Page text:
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Frisbees, cyclists and motorcyclists flew on Saturday, as the day’s sunny sky and comfortable temperatures set the ideal stage for members of the Buffalo-area community to raise money for surrounding charities.

Fierce competition piled into North Tonawanda’s Gratwick Hose Company picnic grounds for the 24th Annual KanJam World Championship, while just down the road, bikers lined up to do a motorcycle run to benefit the Buffalo City Mission. With a finish line set in Chestnut Ridge Park, another set of cyclists peddled vigorously through the Southtowns on 15- to 100-mile routes for Bike MS, an event hosted by the National Multiple Sclerosis Society.

Brothers Eric and Dan Klavoon, who are three-time KanJam world champions, spent their Saturday aiming to grab hold, again, of the championship title they lost last year. Dan, who grew up in the area, now makes the trek every year from Maryland to team up with his brother – under the team name The Rebel Survivors – in the all-day frisbee competition.

The tournament drew 112 teams, bringing in players from Canada, New Jersey and even Kentucky. The event’s proceeds support the Make-A-Wish Foundation and the North Tonawanda Police Athletic League.

“It’s very competitive,” said the KanJam company’s co-owner Mitch Rubin. “But KanJam is a game of high sportsmanship.”

The championship is always held in North Tonawanda because that’s where the game, which has players aim frisbee discs into garbage can-like containers, was created. KanJam, which is manufactured in Buffalo, is now sold in more than 3,000 retail outlets.

Eric, who is glad the tournament has a charitable component, met his fiancee, who is also an avid player, at the annual competition and said he was excited to vie for this year’s set of bragging rights.

While the KanJam competition roared, motorcycles rumbled as 110 riders made their way through a 50-mile stretch in Niagara County. Since the motorcycle run’s inception seven years ago, the event has raised a total of $94,000 for the Buffalo City Mission, according to Aubrey Calhoun, the director of Cornerstone Manor, the Buffalo City Missions’s women and children’s shelter.

Calhoun said the mission was just a few-hundred dollars away from this year’s $25,000 goal midway through the event.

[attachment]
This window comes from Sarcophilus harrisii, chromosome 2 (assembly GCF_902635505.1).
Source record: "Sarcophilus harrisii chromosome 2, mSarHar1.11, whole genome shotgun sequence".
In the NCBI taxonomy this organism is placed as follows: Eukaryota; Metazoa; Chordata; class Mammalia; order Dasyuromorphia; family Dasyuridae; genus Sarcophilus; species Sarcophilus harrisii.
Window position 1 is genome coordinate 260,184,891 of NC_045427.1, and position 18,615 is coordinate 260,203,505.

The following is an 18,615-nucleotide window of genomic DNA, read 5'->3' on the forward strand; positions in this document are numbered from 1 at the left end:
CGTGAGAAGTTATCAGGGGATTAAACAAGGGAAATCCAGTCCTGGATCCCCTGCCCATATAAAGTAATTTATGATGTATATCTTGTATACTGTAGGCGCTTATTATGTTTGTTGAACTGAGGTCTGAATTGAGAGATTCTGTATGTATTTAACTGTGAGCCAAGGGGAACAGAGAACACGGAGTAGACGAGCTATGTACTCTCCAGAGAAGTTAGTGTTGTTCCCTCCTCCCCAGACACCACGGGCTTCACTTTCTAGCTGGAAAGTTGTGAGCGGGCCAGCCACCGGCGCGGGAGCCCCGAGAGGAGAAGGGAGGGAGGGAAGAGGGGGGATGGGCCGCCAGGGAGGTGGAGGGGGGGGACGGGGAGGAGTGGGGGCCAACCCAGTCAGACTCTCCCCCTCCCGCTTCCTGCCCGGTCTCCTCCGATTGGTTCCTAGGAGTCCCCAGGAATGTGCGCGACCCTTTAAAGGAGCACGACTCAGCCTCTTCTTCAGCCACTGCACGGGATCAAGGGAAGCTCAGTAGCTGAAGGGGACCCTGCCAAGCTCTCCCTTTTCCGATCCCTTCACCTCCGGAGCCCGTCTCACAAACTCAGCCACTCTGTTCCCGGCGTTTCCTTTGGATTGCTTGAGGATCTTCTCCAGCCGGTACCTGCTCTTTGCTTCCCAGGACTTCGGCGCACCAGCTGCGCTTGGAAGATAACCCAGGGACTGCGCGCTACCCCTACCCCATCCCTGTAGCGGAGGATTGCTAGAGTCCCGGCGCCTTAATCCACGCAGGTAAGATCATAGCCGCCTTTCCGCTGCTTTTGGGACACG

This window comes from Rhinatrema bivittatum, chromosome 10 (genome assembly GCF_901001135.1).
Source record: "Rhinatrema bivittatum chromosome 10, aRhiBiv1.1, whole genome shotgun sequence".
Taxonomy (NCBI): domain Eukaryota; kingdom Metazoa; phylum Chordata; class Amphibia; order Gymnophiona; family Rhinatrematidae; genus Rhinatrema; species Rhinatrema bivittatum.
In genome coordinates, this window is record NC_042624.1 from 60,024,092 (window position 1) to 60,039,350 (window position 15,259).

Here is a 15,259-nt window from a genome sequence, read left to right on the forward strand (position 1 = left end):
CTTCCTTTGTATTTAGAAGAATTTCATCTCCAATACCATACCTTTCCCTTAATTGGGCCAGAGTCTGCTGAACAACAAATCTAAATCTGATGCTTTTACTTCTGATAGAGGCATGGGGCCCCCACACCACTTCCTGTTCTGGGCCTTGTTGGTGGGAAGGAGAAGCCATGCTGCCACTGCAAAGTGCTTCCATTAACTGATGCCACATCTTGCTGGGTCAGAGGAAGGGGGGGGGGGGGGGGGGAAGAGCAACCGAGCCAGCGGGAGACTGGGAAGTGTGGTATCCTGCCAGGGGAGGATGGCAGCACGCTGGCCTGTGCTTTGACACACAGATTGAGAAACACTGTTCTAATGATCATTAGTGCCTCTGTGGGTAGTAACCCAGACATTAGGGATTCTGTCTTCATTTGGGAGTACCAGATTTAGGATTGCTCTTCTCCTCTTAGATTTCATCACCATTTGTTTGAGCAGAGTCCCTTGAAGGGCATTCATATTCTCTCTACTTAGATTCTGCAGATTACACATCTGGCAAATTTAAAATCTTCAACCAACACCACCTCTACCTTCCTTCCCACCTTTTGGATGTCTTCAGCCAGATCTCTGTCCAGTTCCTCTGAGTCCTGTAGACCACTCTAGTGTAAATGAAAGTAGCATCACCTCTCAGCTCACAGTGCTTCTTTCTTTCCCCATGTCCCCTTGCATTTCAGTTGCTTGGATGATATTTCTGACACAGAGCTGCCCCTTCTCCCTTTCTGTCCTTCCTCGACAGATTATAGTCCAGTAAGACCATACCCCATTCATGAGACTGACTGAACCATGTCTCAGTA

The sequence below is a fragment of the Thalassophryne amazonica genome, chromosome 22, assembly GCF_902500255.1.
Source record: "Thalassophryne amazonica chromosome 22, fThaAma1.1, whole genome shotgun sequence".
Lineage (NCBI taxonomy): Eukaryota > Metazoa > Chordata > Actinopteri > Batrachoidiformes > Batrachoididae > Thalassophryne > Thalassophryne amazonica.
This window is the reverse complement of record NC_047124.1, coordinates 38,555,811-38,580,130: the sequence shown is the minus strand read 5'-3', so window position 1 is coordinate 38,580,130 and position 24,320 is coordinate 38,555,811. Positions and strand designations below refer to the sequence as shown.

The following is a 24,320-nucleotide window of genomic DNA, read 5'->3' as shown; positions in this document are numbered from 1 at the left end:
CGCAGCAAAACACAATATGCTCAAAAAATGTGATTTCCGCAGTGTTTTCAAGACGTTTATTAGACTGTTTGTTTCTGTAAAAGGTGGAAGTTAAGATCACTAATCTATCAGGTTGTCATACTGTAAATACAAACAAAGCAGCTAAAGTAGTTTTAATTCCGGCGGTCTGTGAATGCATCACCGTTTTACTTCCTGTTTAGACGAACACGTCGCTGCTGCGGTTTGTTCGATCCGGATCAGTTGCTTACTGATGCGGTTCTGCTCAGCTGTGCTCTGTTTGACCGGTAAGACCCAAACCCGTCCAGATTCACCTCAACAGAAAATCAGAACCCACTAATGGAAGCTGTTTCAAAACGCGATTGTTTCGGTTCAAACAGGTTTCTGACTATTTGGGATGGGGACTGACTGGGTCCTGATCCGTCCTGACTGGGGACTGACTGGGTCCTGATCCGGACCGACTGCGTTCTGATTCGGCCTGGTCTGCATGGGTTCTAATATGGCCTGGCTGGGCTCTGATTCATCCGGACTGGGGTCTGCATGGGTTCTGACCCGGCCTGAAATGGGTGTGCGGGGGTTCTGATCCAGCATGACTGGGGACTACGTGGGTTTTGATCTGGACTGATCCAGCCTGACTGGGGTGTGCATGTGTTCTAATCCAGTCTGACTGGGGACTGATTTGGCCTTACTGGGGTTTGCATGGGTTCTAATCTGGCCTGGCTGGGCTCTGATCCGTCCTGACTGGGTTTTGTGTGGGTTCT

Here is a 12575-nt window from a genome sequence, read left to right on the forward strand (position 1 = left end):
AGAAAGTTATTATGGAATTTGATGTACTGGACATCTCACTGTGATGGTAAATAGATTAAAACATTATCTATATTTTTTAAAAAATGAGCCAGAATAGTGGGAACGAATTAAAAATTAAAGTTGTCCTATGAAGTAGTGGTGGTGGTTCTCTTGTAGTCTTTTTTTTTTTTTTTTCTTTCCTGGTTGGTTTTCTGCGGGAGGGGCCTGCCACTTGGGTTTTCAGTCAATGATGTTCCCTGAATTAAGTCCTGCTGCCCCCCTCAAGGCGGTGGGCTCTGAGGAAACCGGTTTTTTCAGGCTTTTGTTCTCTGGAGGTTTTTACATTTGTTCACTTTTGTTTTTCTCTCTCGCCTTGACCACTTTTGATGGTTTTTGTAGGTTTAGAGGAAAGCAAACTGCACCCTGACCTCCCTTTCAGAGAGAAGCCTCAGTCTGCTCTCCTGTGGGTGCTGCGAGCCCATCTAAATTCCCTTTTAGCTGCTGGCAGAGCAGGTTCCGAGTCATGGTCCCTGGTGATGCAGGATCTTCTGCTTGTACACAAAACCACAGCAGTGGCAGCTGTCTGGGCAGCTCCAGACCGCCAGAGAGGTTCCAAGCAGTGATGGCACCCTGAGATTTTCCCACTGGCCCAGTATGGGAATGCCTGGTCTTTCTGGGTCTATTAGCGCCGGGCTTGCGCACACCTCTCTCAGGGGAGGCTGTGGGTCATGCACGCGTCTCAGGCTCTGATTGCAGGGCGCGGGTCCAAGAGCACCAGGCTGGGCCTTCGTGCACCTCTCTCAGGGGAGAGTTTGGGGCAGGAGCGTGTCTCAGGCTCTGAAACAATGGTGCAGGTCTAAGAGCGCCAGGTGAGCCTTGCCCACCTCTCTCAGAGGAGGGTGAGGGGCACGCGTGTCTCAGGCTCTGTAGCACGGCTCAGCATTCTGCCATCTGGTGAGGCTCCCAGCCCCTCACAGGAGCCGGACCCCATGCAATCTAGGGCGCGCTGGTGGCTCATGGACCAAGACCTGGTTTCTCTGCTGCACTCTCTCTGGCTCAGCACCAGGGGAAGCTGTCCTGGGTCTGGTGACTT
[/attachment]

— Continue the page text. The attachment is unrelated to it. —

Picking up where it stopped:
Rene Robert, famed former Sabre, led the brigade of grizzled biker vets and corporate and casual riders. All the money generated through riding fees, a raffle and corporate sponsorships goes to the mission’s after-school program held at Cornerstone Manor.

“The bikers are really generous,” Calhoun said. “And some of the riders are people we’ve helped throughout the years.”

The day’s weather was perfect for traditional cycling, according to David Bauser of Williamsville, who participated in Bike MS. Bauser, who has relapsing and remitting Multiple Sclerosis, completed a 62-mile route.

The event attracted about 60 cyclists and participants ranged from teens and 20s all the way up to 86 years old, according to Bike MS coordinators.

But it wasn’t only local participants crossing the finish line; the event also coincided with the MS Great 8 riders’ seven-day route around Lake Ontario. The group is comprised of 11 cyclists and led by Mike Zimits and Catherine Tsigakos; their extensive trips have already raised $800,000 since they began cycling tours in 2010.

“I want to inspire people with MS to not be afraid and not let MS stop them,” said Zimits, who was diagnosed with the disease 15 years ago. “We can do what we want to do, and MS doesn’t have to stop us.”

Zimits and his fellow riders are hoping to break the $1 million mark with their latest ride.

The National Multiple Sclerosis Society’s Upstate New York chapter raised $40,000 on Saturday in its mission to ultimately end MS, a disease that has high prevalence rates in Western New York, according to Stephanie Mincer, the New York chapter’s president and CEO.

email: sdinatale@buffnews.com